For the use of the Public Relations and Public Information Committee and the Contributions Chairman, a very effective brochure was prepared by Mrs. Kennedy Jones and Mrs. Gillis Conoley, with art work by Mrs. S. V. Robertson and Gene Royer.
The Planning Board announced that on the outside wall of the Library, at the entrance, there would be two Indiana limestone plaques, measuring three feet by two feet; one would be entitled “In Memoriam,” and on it would be incised names of all relatives or friends in whose memory a minimum of $500 was contributed toward the Building fund. The other, entitled “Patrons,” would bear the names of all living persons donating at least $500. Later, after these two plaques were filled, in the fall of 1959, the planning board included a third stone plaque for additional names. Without any door-to-door solicitations and without the use of a single cent of tax money, more than sufficient money was mailed or brought to the office of the Contributions Chairman to pay for the building by the time it was completed.
Bids were opened on July 15, 1959, and lowest bidder was Coffield Construction Company of Rockdale; the contract was let for the sum of $30,112.50. Ground-breaking ceremonies were held in the late afternoon of July 29th, and construction began on the following morning with one hundred and fifty calendar days allowed for its completion. Plans were made for a dedication early in 1960.
library building was dedicated on March 7, 1960, with an outstanding program
and given to the citizenship of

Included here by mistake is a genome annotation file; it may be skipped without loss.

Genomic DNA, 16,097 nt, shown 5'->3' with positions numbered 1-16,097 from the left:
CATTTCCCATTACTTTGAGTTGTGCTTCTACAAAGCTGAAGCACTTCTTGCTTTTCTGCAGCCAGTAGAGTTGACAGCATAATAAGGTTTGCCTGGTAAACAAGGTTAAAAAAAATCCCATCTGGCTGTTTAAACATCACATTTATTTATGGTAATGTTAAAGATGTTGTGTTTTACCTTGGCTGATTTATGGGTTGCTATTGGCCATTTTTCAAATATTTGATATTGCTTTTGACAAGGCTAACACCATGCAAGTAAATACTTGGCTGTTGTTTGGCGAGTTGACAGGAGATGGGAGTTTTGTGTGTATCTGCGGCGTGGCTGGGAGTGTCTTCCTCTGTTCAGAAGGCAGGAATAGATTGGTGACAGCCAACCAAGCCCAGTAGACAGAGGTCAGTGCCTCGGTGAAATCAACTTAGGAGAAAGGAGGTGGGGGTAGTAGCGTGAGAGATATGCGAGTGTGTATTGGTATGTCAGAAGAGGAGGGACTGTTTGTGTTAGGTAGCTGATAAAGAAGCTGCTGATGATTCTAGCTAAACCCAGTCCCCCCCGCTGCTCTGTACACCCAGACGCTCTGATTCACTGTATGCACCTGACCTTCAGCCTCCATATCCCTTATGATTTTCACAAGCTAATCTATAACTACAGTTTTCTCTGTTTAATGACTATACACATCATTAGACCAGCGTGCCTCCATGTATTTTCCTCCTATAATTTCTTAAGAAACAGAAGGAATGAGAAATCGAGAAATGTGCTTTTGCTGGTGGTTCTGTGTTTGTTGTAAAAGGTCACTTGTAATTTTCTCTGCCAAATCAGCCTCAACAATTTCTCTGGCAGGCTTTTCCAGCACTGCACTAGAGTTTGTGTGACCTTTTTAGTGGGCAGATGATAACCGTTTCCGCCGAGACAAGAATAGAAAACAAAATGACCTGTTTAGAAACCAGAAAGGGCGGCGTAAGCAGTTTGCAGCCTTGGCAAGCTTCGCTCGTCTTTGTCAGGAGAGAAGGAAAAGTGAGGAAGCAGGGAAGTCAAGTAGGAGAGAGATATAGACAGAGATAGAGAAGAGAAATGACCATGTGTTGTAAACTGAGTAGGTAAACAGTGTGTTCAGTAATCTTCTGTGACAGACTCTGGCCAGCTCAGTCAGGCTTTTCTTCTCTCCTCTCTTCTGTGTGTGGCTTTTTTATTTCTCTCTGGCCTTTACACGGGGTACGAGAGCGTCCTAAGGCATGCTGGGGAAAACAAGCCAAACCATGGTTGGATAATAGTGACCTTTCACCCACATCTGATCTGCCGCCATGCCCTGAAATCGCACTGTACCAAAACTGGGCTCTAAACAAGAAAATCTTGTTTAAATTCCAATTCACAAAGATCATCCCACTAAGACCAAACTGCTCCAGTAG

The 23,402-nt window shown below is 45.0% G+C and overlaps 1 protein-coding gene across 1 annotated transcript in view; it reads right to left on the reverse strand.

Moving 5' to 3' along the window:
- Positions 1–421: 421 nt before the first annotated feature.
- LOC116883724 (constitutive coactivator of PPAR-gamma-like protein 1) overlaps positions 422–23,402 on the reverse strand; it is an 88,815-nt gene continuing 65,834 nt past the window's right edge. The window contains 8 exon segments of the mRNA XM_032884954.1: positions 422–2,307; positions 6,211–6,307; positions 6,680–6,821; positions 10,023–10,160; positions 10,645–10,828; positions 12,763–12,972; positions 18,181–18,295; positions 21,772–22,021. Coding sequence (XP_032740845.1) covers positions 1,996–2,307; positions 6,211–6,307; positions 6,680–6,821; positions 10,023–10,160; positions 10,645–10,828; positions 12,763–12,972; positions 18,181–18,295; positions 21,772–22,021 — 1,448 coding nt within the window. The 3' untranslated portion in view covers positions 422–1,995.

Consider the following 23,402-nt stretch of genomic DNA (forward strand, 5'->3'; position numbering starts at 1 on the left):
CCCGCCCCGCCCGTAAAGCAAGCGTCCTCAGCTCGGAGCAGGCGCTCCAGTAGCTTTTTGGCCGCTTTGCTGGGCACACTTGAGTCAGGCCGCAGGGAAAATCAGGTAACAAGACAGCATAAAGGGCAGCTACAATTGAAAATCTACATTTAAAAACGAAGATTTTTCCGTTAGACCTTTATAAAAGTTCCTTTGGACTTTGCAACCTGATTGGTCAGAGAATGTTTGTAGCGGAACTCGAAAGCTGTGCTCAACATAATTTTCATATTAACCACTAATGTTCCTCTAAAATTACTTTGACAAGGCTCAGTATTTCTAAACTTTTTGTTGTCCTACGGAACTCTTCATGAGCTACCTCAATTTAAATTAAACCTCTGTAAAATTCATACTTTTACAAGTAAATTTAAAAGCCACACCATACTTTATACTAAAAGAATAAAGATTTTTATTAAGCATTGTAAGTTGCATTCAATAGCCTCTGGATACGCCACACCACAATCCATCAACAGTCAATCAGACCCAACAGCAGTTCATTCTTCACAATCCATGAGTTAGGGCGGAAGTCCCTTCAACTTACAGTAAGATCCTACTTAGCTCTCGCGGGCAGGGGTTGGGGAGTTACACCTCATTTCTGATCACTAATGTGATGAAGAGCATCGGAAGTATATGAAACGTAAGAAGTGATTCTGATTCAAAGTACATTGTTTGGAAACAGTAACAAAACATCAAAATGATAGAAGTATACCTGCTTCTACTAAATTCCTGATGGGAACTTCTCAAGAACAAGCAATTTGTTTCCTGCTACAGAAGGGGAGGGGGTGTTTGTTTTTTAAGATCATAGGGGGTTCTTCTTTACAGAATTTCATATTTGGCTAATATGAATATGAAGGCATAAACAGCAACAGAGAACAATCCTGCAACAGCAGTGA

was a happy celebration when the ribbons were cut, and the citizenship of
Library moved from
1948 Library Board appointed.
1956 Library moved to building at 9th and Hackberry on school grounds.
1957 7th and
1960 Library building at 7th
1962 Last payment made on library building.
1970 New addition to library building.
1972 City replaces roof on original structure.
1980 Historical Collection room at library completed. Donated by John Thompson.
1981 Roof leaks repaired.
1990 2nd addition to library dedicated.
1992 Repairs on leaks and seaps under windows by city and board.
1994 Library walls sandblasted and silicone spray applied.
1996 East porch enclosed.
1998 Warranty money limit on roof is spent; City takes over repairs for ongoing leaks.
2002 July 3rd, library building closed due to water damage, mold, and structural damage.
Move to City Hall and
2003 Bond issue passed for new library – 3.4 million dollars.
2005 Vangard Contractors Inc. wins bid to build new library.
2006 Groundbreaking for new library February 16.